By erikanollwebb on Mar 04, 2014
Here's an interesting problem that comes up in companies all the time. As your company grows, how do you keep the feeling it had when it was smaller and everyone knew everyone?
A few years ago, Oracle opened a Mexico Development Center (MDC) in Guadalajara. At the beginning, it was only 20 people, so it was easy to get to know everyone and there was a very tight community feel to the group. But now it's in the hundreds and people on 6 floors. So the GM there started thinking about how they could come up with a way to try to help everyone get to know everyone else. And of course because it's a development center with a lot of talented developers, they came up with a dev solution.
First they thought about the goals they had. When there were 20 people, it was easy to know all 20 and something about them. But as time went on, you might only know the people on your immediate team and some of the people on your floor. As things expanded onto multiple floors, you might only know a few people outside the floor you work on and maybe not even much about all the different teams currently working in MDC. Could they create an app that would allow new people to meet the whole MDC team, from individuals to all the teams and projects that are happening within the larger organization? Welcome to the FaceGame!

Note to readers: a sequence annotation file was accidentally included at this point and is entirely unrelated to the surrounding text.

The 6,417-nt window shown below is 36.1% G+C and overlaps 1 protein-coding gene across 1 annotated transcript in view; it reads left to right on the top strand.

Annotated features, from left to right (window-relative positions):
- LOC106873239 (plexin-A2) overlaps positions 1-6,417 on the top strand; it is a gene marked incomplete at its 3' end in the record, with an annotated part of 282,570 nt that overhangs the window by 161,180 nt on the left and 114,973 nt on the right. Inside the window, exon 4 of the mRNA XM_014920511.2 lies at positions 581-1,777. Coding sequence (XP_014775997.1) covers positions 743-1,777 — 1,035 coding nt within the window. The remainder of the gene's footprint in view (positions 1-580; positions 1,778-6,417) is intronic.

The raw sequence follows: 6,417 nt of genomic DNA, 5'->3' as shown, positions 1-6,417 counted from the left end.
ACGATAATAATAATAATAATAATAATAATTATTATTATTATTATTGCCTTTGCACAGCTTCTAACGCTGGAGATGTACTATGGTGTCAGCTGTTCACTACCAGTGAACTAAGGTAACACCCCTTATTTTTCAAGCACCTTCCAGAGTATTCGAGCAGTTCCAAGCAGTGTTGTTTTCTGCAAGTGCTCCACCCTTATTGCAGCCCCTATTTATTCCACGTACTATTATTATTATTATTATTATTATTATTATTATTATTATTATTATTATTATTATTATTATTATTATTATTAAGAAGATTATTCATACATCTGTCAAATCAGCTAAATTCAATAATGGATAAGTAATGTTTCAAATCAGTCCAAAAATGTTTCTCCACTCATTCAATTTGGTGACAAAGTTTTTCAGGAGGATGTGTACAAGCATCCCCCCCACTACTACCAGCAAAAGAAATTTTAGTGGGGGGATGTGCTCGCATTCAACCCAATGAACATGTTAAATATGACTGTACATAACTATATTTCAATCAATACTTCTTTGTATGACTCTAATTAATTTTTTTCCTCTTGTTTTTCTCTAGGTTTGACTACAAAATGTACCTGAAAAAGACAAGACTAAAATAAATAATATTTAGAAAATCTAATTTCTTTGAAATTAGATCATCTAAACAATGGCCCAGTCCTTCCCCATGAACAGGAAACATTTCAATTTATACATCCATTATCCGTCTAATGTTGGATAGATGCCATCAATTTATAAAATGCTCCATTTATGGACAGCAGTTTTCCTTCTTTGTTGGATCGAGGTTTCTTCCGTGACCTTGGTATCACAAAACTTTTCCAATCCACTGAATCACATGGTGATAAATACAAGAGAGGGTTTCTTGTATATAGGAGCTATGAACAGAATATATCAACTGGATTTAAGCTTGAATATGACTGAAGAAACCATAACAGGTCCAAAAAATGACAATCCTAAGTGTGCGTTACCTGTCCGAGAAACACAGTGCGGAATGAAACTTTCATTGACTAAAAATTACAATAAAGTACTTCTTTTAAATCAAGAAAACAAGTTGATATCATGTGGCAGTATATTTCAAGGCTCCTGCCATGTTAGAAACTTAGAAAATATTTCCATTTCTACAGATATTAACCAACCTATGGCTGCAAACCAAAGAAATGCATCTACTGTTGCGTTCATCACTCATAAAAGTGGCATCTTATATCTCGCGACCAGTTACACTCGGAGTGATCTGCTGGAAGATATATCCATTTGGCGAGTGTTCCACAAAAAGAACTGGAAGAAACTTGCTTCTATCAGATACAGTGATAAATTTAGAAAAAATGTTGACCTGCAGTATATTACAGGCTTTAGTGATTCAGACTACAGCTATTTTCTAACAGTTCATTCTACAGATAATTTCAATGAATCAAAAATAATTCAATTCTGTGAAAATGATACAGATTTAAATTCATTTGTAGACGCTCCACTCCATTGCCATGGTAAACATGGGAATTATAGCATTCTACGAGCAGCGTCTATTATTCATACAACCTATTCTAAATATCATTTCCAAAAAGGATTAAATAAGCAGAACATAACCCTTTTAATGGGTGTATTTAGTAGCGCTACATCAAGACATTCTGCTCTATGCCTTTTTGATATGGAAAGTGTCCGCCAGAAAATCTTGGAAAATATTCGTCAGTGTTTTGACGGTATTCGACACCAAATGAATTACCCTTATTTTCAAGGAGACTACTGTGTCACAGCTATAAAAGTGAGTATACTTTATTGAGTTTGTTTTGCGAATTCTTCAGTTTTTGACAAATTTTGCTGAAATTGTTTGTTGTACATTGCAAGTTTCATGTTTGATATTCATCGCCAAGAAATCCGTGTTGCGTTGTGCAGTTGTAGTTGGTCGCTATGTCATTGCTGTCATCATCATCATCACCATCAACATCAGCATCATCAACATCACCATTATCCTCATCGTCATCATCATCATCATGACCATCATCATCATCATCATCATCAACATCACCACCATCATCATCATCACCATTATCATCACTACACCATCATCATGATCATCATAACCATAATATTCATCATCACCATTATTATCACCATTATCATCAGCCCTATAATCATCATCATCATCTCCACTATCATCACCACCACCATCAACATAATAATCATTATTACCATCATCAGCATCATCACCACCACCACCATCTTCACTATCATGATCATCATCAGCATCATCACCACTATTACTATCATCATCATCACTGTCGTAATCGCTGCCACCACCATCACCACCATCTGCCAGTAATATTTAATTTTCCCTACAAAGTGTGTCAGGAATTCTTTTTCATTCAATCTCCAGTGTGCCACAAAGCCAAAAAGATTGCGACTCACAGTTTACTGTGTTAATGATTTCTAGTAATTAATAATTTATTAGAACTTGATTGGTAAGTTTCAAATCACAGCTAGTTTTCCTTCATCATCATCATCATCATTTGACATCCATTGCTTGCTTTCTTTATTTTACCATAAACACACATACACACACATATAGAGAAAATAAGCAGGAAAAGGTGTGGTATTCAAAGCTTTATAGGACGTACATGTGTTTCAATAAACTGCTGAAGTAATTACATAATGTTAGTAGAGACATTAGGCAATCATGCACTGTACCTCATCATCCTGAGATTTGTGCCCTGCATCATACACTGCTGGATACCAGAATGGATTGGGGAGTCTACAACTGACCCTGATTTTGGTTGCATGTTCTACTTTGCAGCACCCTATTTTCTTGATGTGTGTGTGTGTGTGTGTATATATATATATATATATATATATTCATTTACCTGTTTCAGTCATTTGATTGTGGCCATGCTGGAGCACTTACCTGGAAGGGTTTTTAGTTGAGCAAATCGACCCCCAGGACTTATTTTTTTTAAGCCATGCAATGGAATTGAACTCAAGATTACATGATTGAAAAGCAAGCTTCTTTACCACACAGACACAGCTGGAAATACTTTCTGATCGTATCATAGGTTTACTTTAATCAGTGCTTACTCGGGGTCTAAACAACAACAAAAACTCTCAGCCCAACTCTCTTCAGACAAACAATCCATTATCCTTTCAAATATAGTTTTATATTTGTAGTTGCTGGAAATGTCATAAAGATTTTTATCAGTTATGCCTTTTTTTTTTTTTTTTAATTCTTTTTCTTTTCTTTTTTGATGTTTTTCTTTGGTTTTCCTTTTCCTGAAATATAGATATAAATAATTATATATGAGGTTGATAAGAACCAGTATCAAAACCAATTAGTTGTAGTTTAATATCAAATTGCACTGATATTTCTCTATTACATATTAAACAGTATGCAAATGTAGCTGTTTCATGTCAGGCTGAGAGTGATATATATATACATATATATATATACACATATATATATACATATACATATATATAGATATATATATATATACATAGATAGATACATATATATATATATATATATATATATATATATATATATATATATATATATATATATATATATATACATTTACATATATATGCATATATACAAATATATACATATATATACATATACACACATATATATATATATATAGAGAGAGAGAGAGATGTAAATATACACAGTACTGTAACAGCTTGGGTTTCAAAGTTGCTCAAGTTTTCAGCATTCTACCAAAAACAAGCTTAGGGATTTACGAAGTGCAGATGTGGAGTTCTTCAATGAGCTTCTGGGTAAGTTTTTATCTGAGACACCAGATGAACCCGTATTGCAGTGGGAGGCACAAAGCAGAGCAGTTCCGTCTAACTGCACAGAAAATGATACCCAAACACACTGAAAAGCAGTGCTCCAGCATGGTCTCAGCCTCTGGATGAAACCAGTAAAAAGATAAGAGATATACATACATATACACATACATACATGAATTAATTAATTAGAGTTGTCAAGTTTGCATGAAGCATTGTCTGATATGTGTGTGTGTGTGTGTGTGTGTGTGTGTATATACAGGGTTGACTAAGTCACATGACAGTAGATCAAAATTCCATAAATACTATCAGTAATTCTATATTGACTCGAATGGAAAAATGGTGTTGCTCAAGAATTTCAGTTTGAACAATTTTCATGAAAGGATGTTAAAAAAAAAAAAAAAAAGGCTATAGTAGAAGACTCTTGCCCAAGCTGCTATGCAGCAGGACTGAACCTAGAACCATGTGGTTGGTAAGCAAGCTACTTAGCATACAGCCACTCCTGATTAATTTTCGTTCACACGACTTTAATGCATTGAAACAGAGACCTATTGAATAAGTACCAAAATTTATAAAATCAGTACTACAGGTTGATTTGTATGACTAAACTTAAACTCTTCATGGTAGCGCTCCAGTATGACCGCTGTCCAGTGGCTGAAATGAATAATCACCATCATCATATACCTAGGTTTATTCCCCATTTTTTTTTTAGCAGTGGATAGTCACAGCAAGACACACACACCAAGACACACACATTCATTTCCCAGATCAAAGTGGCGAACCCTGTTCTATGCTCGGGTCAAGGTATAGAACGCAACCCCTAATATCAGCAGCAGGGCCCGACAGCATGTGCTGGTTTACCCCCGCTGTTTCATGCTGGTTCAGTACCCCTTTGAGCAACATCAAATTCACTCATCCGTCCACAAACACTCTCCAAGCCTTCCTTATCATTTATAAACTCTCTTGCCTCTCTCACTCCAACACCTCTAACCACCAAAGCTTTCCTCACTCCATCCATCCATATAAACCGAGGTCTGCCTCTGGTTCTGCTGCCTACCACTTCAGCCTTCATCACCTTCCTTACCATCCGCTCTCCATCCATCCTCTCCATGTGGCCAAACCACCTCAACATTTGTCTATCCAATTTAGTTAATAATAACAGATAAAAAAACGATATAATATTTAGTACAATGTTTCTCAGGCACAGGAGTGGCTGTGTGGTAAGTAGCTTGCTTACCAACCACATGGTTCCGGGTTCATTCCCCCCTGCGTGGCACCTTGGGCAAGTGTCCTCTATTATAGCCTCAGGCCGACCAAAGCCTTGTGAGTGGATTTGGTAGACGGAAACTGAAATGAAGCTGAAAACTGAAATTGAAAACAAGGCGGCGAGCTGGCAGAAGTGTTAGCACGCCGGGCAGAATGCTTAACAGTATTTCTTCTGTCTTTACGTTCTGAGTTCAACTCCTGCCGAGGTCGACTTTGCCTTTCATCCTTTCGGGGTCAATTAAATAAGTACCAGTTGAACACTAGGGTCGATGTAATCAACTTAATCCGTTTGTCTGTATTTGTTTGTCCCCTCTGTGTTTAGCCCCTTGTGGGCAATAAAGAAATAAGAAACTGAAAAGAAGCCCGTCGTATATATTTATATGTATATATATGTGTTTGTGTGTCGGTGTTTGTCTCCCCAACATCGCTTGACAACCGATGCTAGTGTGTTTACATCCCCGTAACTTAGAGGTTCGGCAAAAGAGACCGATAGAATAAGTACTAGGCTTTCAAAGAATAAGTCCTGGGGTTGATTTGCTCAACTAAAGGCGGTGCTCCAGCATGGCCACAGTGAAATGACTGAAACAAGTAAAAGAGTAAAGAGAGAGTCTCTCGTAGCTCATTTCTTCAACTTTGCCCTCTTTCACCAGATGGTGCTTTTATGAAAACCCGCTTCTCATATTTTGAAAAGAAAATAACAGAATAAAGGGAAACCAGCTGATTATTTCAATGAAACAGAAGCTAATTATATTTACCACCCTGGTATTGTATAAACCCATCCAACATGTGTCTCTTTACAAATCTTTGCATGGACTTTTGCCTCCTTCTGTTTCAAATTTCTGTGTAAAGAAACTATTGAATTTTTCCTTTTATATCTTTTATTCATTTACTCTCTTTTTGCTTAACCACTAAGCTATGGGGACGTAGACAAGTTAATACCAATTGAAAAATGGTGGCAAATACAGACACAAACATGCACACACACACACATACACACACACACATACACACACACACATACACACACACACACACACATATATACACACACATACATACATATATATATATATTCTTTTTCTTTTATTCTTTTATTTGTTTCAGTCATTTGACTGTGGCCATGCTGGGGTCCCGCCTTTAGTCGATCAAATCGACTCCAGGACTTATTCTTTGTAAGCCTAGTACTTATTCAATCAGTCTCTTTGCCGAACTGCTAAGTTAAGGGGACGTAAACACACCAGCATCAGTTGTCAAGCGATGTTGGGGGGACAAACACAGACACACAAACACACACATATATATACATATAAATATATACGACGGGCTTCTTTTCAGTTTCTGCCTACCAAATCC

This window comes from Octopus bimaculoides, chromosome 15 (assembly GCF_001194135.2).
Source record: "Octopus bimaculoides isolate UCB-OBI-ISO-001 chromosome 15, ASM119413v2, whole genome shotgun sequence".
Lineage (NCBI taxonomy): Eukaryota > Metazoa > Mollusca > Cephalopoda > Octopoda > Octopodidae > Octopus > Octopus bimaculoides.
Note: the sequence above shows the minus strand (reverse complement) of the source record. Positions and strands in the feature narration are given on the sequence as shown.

The FaceGame is a fun way to introduce new people and learn about the people that they work with. It has some fairly straightforward mechanics (we'll show you a person, you figure out who they are--and then you get to see some information about them).
Initially, the game only asks you about your immediate team. But as you get better, you level up and start getting asked about people on your floor. Once you master the people on your floor, it starts asking you about people on other floors. And recently, to spark up the team competition, they even added things like an inter-floor competition.
The app has been a great way to meet new people and learn about different teams, taking a large organization and making it more manageable. Strictly speaking, this isn't gamification, it's a game. But the same
idea could be used in a training application, to gamify the training process. Let's say you work retail and
need to know details about your inventory--welcome to the Bedding
Department Game! Or you are training new mechanics to know the various
parts of the vehicles they work on--welcome to the Automotive Parts
Department Game! And in the end, it's fun.